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About Me

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This blog is an amateur photographer's attempt to show how beautiful the world really is. He is drawn to the colors of nature like a moth to a candle light. What are showcased here are nature's grand display of colors at sunrise and sunset, beautiful beaches and off-the-beaten track locations in his beloved Philippines, waterfalls and some of nature's great sculptures, architectural gems, and other views from around SE Asia that he was fortunate to see at one point.

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December 31, 2009

2009: lantaw looks back at a year of photos (part 2 of 2)

My recount of 2009's travels continues (read part 1 here). My wanderlust have taken me to see more waterfalls, rock formations, heritage sites, and caves.

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2009: lantaw looks back at a year of photos (part 1)

A year is wrapping up and another one is about to begin. Join me in revisiting the places that made 2009 a year to remember: from stormy coastal scenes to waterfalls, from hidden coves to architectural treasures.

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December 24, 2009

merry christmas!

Koronadal Holiday Lights

May the Lord shower you and your family with blessings this Christmas!
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December 18, 2009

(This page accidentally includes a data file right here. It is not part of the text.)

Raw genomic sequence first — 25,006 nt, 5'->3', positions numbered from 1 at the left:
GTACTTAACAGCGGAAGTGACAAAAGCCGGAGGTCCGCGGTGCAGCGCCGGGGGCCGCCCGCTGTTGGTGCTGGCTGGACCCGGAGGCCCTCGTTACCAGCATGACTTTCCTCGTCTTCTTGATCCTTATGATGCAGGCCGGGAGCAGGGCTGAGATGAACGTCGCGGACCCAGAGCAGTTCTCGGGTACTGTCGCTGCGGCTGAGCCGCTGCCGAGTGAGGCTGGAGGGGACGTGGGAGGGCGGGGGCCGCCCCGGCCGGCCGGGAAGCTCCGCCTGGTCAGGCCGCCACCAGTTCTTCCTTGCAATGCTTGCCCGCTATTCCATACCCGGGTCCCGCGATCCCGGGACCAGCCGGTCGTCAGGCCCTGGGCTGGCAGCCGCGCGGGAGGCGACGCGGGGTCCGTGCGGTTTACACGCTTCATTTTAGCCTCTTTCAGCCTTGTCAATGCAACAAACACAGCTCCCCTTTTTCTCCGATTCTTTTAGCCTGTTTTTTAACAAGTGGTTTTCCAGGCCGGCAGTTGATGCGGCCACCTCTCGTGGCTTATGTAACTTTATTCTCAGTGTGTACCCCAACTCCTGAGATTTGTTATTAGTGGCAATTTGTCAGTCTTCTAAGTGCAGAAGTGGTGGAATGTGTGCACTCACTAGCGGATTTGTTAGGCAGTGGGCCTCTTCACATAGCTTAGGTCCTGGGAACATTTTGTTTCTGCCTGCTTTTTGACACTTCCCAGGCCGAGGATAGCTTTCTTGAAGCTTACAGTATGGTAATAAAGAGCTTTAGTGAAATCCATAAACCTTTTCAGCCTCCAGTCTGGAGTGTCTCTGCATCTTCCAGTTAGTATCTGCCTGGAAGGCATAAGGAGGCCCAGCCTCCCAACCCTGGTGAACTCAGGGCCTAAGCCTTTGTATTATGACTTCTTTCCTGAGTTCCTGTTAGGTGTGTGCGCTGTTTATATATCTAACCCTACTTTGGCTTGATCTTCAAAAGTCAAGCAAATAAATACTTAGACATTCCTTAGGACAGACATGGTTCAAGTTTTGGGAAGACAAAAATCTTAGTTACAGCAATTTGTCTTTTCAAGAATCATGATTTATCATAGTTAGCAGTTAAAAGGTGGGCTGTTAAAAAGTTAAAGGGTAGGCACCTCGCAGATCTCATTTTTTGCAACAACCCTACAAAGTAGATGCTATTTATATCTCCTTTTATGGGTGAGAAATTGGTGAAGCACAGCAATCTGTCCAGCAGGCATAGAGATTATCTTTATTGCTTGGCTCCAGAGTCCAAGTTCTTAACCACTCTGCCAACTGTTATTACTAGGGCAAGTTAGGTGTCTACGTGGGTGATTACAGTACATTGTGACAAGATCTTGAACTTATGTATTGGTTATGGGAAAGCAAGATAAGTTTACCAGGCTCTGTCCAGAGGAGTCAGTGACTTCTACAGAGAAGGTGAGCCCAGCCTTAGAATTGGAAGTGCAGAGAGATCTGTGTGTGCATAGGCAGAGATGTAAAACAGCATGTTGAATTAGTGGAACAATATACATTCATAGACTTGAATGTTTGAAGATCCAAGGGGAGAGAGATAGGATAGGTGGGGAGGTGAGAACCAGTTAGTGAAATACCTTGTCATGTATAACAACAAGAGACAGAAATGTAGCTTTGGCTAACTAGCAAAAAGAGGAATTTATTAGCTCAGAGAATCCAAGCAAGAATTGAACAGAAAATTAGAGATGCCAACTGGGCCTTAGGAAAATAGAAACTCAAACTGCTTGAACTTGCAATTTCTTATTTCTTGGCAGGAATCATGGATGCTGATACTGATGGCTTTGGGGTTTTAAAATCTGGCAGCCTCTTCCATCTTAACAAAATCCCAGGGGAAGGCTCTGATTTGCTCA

guimaras: villa igang's colors of dawn

muted colors of dawn

While the rest are still in dreamland (and some others just about to hit the sack), we are already up and about, wandering the resort grounds at 3 in the morning. I am not really sure how much sleep I got but I was pretty desperate to find a "sunrise POV".

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December 15, 2009

guimaras: villa igang's sunset cave

Sunset Cave
sunset as seen from inside a cave in Igang

Imagine this: a great cavern, facing the sunset, a few steps from your villa. Its cool crystal clear waters soothing your tired and sunburnt body after a day of island hopping.

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December 10, 2009

iloilo: molo church (st. anne parish) - the feminist church

Molo Church (Parish of St. Anne)
church facade at sunset

In front of Molo's plaza stands an architectural gem whose red spires tower over the Iloilo skyline. The spires, one of the symbols associated with Iloilo, are so distinctive you can even spot them from the nearby island of Guimaras on a clear day.

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December 7, 2009

guimaras: villa igang's inviting charm

Perfect Time for a Morning Dip
morning dip in Villa Igang

Scenic rocky coves, caves, a small lake, different species of mangroves, and rich marine life: these are just some of the charms that leave one enthralled in Villa Igang. Tucked in a rocky cove in the town of Nueva Valencia, Villa Igang is the perfect secluded place for a quiet getaway.

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December 4, 2009

cagbalete's low tide beauty in Seair InFlight Dec '09 - Jan '10 issue

Insider's Guide (Nature Unfurled)
Insider's Guide (Nature Unfurled) pp 66-67 spread

My photo of Cagbalete's unique low tide scenery joins other photos from unspoilt destinations in Seair InFlight magazine's Insider Guide (Nature Unfurled) for its Dec 2009 - Jan 2010 issue. (Seen on the same spread as my friend Eric's Turtle Sanctuary photo)

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December 3, 2009

iloilo: miagao church, looking beautiful amidst repairs

Miag-ao Church: Under Maintenance
Miagao's barouque church

The Miagao Church, with it coral stone walls glowing in the early morning sun, still looks grand even with the scaffolding. This impressive 212 year old architectural treasure, constructed in 1786 and finished in 1797, has every right to be considering that it is a UNESCO World Heritage Site (Baroque Churches of the Philippines).